Indian professionals are increasingly becoming optimistic as businesses slowly reopened last month and resulted in better hiring prospects across varied industries such as e-commerce, IT services, insurance and gaming, a survey said on Tuesday. The LinkedIn Workforce Confidence Index showed a modest increase in India's overall workforce confidence, with a composite score of (+) 50, up from (+) 48 in June 1-14.
"This growing confidence comes at a time when the economy continues to reboot, thus sparking hiring prospects across varied industries such as e-commerce, IT services, insurance and gaming," as per the survey based on responses of 1,303 professionals in India, during June 15-28. This uptick in hiring has fuelled the confidence of active job seekers towards career progression as findings show that about 2 in 3 professionals will increase their time spent searching for and applying to jobs in the next 2 weeks, LinkedIn Workforce Confidence Index noted.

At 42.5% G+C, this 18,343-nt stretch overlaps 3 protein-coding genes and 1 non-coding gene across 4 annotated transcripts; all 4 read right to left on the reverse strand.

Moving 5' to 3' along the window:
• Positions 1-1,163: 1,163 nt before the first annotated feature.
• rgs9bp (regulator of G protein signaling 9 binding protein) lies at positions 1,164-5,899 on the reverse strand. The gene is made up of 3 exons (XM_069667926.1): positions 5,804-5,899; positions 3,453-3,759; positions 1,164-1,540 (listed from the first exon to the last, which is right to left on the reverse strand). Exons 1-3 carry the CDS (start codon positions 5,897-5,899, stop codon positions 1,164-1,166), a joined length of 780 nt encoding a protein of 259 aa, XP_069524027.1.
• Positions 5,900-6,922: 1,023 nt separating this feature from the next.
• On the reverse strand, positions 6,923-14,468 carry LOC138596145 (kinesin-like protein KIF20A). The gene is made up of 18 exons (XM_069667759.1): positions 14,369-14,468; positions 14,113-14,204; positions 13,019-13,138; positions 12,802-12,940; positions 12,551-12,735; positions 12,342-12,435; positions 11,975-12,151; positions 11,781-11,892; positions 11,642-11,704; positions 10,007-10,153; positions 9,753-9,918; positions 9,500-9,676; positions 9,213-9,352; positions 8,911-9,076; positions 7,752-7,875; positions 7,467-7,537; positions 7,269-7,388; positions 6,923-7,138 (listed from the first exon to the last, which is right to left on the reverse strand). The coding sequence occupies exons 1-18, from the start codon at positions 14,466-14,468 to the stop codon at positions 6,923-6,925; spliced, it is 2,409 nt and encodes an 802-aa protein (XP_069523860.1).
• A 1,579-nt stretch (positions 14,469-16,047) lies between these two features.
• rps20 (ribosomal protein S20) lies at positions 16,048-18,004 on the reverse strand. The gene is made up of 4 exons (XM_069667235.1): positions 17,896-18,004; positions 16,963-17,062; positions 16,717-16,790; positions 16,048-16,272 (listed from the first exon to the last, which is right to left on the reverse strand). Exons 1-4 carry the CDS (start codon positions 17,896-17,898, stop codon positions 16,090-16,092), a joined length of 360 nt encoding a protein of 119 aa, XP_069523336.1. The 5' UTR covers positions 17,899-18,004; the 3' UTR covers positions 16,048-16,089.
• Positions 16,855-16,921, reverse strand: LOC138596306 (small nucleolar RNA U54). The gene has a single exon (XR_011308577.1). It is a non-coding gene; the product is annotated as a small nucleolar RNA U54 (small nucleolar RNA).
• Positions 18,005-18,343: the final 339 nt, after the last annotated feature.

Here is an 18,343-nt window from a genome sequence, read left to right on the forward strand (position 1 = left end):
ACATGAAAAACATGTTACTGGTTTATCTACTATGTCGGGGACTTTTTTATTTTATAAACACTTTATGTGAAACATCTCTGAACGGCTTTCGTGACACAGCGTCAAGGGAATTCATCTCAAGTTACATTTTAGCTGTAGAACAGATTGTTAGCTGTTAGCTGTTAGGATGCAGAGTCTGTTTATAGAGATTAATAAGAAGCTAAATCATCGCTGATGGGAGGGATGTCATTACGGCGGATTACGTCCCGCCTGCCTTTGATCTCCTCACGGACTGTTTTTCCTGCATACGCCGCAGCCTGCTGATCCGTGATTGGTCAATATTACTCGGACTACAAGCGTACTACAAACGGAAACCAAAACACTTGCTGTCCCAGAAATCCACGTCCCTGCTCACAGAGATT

Further, the economic repercussions of the pandemic have also urged businesses to innovate their offerings to lead through change, thereby stimulating job creation across sectors, it said. Besides, the lifting of the lockdown in several states and the continued adversities caused by COVID-19 have instituted a new set of workforce demands, thus creating new economic opportunities across the country's industrial landscape.
The findings also highlighted the active job seekers' clear intent to upskill for a safer tomorrow as 68 per cent said they will increase their time spent on online learning for long-term job security and career progression. The survey further noted that senior professionals are more confident about job security than juniors.
Only 1 in 4 senior professionals said they would increase their time spent on searching for jobs in comparison to almost half (45 per cent) of the junior workforce, it said. Further reinforcing the confidence of senior executives towards job security, findings showed that only 16 per cent of 'Director+' professionals (decision makers) would increase the number of jobs they apply to, when compared to 48 per cent of the junior workforce.